CELEST facilitates transfer of the models and knowledge developed within CELEST to industry through a new initiative called the CELEST Catalyst. The Catalyst facilitates many technology transfer activities including, but not limited to, building industrial partnerships, marketing CELEST models and technologies on the internet, assisting in SBIR/STTR grant development, promoting internships for students in partner companies, and creating computing infrastructure for technology development.
The Catalyst builds off of and expands the technology efforts directed by Gail Carpenter in the first five years of CELEST, which were primarily focused on implementing neuromorphic approaches to solve real-world data analysis problems. This work is described at the CNS Technology Lab web site, which maintains a software repository and a database of neural technology and development articles. This work was very successful and has recently attracted two large projects to Boston University funded by the DARPA SyNAPSE (Systems of Neuromorphic Adaptive Plastic Scalable Electronics) program: one in collaboration with HRL Laboratories and one in collaboration with HP, Inc. For more information on the SyNAPSE Program, see the Neurdon site.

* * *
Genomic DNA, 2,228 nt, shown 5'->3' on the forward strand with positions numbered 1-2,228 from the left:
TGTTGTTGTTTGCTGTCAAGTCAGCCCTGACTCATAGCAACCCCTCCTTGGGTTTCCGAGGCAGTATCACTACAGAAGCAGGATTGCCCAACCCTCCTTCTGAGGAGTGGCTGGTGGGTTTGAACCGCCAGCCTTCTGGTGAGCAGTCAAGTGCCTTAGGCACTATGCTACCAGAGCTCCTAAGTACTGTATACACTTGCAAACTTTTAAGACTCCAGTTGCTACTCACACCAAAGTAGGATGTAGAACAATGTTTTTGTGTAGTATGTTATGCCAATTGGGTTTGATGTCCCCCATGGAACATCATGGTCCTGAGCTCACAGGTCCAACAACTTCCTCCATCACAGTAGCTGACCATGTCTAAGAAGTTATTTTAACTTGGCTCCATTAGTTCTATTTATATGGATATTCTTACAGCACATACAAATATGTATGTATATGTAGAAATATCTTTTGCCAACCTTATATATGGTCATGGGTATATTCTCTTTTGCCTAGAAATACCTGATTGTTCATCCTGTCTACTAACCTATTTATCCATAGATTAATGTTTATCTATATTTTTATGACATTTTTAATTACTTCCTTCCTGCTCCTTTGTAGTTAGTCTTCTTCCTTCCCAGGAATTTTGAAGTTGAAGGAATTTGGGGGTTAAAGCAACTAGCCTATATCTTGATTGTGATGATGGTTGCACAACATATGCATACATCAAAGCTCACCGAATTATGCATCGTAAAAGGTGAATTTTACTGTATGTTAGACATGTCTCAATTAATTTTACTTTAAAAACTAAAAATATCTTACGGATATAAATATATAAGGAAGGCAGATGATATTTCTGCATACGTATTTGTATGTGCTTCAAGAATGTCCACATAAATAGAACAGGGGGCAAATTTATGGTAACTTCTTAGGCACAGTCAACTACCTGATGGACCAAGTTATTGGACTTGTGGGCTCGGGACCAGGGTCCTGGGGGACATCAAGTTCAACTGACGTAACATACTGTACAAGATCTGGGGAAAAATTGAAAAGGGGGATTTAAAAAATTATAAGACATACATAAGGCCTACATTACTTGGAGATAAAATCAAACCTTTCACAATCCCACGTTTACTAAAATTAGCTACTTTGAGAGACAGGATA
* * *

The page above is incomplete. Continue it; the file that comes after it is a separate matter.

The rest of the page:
In addition, the CELEST Board has decided to focus a portion of the center resources dedicated to technology development to a less mature, high-risk, high-payoff problem: that of the development of Brain Machine Interfaces (BMIs). These efforts (as exemplified by the work of Frank Guenther that enables locked-in patients to produce synthetic speech sounds) are a new direction of the technology development efforts in CELEST going forward.